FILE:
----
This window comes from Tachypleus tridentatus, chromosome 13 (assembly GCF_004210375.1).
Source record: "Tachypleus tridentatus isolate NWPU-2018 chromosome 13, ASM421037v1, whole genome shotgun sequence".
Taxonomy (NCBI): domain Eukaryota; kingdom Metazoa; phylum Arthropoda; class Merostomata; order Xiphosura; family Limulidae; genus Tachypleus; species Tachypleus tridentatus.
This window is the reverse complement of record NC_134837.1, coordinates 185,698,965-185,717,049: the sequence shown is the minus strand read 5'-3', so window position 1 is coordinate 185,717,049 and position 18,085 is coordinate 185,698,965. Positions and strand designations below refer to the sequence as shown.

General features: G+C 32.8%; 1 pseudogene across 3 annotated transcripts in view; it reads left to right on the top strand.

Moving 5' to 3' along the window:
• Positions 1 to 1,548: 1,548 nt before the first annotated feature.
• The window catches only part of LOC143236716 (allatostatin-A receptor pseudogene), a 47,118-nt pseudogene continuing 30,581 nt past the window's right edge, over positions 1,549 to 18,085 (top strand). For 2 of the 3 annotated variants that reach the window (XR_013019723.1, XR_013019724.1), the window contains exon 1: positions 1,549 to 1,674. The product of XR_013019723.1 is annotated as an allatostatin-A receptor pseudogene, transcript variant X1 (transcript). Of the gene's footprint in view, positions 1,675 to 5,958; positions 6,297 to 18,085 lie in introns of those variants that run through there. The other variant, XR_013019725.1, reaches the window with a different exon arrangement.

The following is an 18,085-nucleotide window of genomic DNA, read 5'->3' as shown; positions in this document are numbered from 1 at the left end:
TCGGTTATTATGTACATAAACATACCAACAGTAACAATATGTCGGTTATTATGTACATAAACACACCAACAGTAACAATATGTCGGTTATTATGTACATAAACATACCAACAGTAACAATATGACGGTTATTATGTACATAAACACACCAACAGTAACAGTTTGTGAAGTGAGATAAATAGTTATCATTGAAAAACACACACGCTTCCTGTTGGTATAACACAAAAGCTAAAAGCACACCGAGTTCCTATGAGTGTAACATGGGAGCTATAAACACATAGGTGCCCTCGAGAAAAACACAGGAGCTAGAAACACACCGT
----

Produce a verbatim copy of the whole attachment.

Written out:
This window comes from Tachypleus tridentatus, chromosome 13 (assembly GCF_004210375.1).
Source record: "Tachypleus tridentatus isolate NWPU-2018 chromosome 13, ASM421037v1, whole genome shotgun sequence".
Taxonomy (NCBI): domain Eukaryota; kingdom Metazoa; phylum Arthropoda; class Merostomata; order Xiphosura; family Limulidae; genus Tachypleus; species Tachypleus tridentatus.
This window is the reverse complement of record NC_134837.1, coordinates 185,698,965-185,717,049: the sequence shown is the minus strand read 5'-3', so window position 1 is coordinate 185,717,049 and position 18,085 is coordinate 185,698,965. Positions and strand designations below refer to the sequence as shown.

General features: G+C 32.8%; 1 pseudogene across 3 annotated transcripts in view; it reads left to right on the top strand.

Moving 5' to 3' along the window:
• Positions 1 to 1,548: 1,548 nt before the first annotated feature.
• The window catches only part of LOC143236716 (allatostatin-A receptor pseudogene), a 47,118-nt pseudogene continuing 30,581 nt past the window's right edge, over positions 1,549 to 18,085 (top strand). For 2 of the 3 annotated variants that reach the window (XR_013019723.1, XR_013019724.1), the window contains exon 1: positions 1,549 to 1,674. The product of XR_013019723.1 is annotated as an allatostatin-A receptor pseudogene, transcript variant X1 (transcript). Of the gene's footprint in view, positions 1,675 to 5,958; positions 6,297 to 18,085 lie in introns of those variants that run through there. The other variant, XR_013019725.1, reaches the window with a different exon arrangement.

The following is an 18,085-nucleotide window of genomic DNA, read 5'->3' as shown; positions in this document are numbered from 1 at the left end:
TCGGTTATTATGTACATAAACATACCAACAGTAACAATATGTCGGTTATTATGTACATAAACACACCAACAGTAACAATATGTCGGTTATTATGTACATAAACATACCAACAGTAACAATATGACGGTTATTATGTACATAAACACACCAACAGTAACAGTTTGTGAAGTGAGATAAATAGTTATCATTGAAAAACACACACGCTTCCTGTTGGTATAACACAAAAGCTAAAAGCACACCGAGTTCCTATGAGTGTAACATGGGAGCTATAAACACATAGGTGCCCTCGAGAAAAACACAGGAGCTAGAAACACACCGT